Associate Editor: Belant.
Evaluation of techniques to reduce deer and Elk damage to agricultural crops
Article first published online: 21 FEB 2014
Published 2014. This article is a U.S. Government work and is in the public domain in the USA.
Wildlife Society Bulletin
Volume 38, Issue 2, pages 358–365, June 2014
How to Cite
Johnson, H. E., Fischer, J. W., Hammond, M., Dorsey, P. D., Walter, W. D., Anderson, C. and VERcauteren, K. C. (2014), Evaluation of techniques to reduce deer and Elk damage to agricultural crops. Wildlife Society Bulletin, 38: 358–365. doi: 10.1002/wsb.408
- Issue published online: 10 JUN 2014
- Article first published online: 21 FEB 2014
- Manuscript Accepted: 10 SEP 2013
- Manuscript Received: 18 MAR 2013
- Cervus elaphus nelsoni;
- crop damage;
- electric fence;
- mule deer;
- Odocoileus hemionus;
- wildlife damage management;
- winged fence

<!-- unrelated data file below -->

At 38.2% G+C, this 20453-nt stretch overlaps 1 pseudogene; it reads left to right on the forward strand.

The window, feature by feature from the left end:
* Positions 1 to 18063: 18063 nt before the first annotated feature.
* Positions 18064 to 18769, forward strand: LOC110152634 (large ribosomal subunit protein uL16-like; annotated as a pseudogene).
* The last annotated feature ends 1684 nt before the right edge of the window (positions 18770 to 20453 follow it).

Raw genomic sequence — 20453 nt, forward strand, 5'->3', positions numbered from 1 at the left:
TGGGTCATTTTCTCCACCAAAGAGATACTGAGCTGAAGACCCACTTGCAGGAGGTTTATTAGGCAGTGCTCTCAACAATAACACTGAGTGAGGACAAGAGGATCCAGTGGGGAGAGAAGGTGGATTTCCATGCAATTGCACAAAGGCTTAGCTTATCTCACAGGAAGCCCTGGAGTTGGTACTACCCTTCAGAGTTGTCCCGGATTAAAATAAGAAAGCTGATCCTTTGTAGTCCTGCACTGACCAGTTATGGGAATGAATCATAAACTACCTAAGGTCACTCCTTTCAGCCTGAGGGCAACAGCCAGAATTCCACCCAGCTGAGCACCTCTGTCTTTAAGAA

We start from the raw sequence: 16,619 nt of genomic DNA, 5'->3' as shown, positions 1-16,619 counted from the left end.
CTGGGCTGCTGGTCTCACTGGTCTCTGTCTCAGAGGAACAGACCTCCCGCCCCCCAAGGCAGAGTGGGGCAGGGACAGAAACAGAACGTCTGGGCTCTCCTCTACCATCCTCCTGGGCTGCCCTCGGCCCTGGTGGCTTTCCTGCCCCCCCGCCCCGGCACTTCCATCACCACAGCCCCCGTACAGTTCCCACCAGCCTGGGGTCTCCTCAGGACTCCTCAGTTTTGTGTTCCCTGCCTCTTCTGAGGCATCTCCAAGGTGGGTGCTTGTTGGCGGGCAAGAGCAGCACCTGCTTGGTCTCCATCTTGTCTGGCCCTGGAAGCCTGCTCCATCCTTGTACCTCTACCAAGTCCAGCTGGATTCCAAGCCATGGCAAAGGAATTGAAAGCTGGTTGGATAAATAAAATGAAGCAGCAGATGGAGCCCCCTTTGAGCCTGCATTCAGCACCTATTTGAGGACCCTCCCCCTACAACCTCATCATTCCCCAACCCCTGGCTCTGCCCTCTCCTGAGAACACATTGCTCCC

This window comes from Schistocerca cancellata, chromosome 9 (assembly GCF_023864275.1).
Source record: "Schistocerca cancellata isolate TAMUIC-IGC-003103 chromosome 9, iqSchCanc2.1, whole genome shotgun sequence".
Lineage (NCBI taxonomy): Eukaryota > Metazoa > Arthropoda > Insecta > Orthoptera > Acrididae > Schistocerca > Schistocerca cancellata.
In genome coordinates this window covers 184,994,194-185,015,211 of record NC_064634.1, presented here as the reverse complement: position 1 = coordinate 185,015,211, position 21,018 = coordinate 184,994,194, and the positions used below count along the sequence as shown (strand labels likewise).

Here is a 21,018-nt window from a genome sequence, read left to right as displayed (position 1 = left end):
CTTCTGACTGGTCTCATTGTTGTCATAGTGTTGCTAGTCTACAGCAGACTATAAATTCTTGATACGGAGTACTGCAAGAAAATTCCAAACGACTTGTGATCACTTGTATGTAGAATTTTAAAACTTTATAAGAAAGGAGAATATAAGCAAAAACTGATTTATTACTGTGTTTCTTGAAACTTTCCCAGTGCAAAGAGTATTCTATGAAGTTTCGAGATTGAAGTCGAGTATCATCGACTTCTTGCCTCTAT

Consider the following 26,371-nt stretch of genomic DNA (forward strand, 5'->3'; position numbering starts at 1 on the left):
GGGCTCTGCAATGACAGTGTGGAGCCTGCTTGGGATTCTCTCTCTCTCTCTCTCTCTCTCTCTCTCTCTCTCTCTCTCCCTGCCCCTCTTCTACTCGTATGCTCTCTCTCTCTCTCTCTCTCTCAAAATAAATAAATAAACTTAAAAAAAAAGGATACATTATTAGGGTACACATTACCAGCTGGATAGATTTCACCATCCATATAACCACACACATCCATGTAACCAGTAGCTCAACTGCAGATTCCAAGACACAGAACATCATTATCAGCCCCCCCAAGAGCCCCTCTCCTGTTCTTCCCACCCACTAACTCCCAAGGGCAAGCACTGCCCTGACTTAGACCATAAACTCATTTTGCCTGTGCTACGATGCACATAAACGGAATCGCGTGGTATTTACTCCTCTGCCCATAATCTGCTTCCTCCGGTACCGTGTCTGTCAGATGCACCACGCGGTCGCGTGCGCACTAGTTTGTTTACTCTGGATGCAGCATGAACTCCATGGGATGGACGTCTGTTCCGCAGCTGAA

Mule deer (Odocoileus hemionus) and Rocky Mountain elk (Cervus elaphus nelsoni) provide important recreational, ecological, and economic benefits, but can also cause substantial damage to agricultural crops. Cervid damage to agriculture creates challenges for wildlife agencies responsible for minimizing crop depredation while maintaining healthy deer and elk populations. Sunflower producers in southwestern Colorado, USA, have experienced high deer and elk damage and were interested in temporary methods to reduce damage that were cost-effective for rotational crops. To address this challenge, we investigated 3 temporary, non-lethal exclusion and repellent techniques for reducing deer and elk damage to sunflowers: 1) a polyrope electric fence, 2) the chemical repellent Plantskydd™, and 3) a winged fence. During July through October 2011 and 2012, we used a randomized block design to test the efficacy of these techniques by quantifying cervid damage to sunflowers and the number of deer and elk tracks traversing treatment and control plot boundaries. Using generalized linear mixed models we found that polyrope electric fences reduced deer and elk damage and presence within plots, while the repellent and winged fences did not reduce ungulate activity. Polyrope electric fences may be a suitable tool in areas where wildlife management agencies want to maintain deer and elk populations but reduce seasonal damage by cervids to high-value crops. In Colorado, use of an effective exclusion technique such as polyrope electric fence could also decrease the need for lethal depredation permits and damage compensation payments, and increase satisfaction among producers and the public. Published 2014. This article is a U.S. Government work and is in the public domain in the USA.